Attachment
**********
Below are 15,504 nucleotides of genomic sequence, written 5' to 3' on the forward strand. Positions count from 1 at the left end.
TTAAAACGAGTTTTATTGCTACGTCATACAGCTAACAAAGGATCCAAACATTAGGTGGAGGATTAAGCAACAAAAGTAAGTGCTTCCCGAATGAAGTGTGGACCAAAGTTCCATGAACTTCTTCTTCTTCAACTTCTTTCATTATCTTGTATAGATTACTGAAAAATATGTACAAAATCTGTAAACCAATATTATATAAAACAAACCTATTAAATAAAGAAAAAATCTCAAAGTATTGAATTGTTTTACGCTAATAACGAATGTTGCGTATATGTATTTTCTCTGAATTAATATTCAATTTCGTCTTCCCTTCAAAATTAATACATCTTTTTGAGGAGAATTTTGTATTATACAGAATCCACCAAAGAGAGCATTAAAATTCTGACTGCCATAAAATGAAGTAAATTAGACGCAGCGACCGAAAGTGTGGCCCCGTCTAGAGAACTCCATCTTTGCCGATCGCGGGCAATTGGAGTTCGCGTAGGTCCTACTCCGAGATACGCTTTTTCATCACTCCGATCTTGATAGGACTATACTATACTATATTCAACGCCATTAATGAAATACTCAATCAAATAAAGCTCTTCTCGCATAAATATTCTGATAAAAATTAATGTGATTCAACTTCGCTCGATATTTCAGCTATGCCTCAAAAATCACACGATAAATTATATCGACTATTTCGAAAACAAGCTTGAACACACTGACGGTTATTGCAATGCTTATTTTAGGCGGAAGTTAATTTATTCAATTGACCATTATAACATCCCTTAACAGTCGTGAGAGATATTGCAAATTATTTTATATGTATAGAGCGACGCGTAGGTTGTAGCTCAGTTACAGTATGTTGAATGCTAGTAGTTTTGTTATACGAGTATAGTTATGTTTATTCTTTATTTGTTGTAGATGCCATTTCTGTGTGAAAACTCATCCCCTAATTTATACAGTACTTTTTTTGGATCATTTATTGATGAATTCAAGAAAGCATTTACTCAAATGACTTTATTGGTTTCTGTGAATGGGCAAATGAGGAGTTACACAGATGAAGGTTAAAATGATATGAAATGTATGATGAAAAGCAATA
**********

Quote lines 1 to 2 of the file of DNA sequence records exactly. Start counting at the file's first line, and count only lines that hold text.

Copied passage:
Below are 15,504 nucleotides of genomic sequence, written 5' to 3' on the forward strand. Positions count from 1 at the left end.
TTAAAACGAGTTTTATTGCTACGTCATACAGCTAACAAAGGATCCAAACATTAGGTGGAGGATTAAGCAACAAAAGTAAGTGCTTCCCGAATGAAGTGTGGACCAAAGTTCCATGAACTTCTTCTTCTTCAACTTCTTTCATTATCTTGTATAGATTACTGAAAAATATGTACAAAATCTGTAAACCAATATTATATAAAACAAACCTATTAAATAAAGAAAAAATCTCAAAGTATTGAATTGTTTTACGCTAATAACGAATGTTGCGTATATGTATTTTCTCTGAATTAATATTCAATTTCGTCTTCCCTTCAAAATTAATACATCTTTTTGAGGAGAATTTTGTATTATACAGAATCCACCAAAGAGAGCATTAAAATTCTGACTGCCATAAAATGAAGTAAATTAGACGCAGCGACCGAAAGTGTGGCCCCGTCTAGAGAACTCCATCTTTGCCGATCGCGGGCAATTGGAGTTCGCGTAGGTCCTACTCCGAGATACGCTTTTTCATCACTCCGATCTTGATAGGACTATACTATACTATATTCAACGCCATTAATGAAATACTCAATCAAATAAAGCTCTTCTCGCATAAATATTCTGATAAAAATTAATGTGATTCAACTTCGCTCGATATTTCAGCTATGCCTCAAAAATCACACGATAAATTATATCGACTATTTCGAAAACAAGCTTGAACACACTGACGGTTATTGCAATGCTTATTTTAGGCGGAAGTTAATTTATTCAATTGACCATTATAACATCCCTTAACAGTCGTGAGAGATATTGCAAATTATTTTATATGTATAGAGCGACGCGTAGGTTGTAGCTCAGTTACAGTATGTTGAATGCTAGTAGTTTTGTTATACGAGTATAGTTATGTTTATTCTTTATTTGTTGTAGATGCCATTTCTGTGTGAAAACTCATCCCCTAATTTATACAGTACTTTTTTTGGATCATTTATTGATGAATTCAAGAAAGCATTTACTCAAATGACTTTATTGGTTTCTGTGAATGGGCAAATGAGGAGTTACACAGATGAAGGTTAAAATGATATGAAATGTATGATGAAAAGCAATA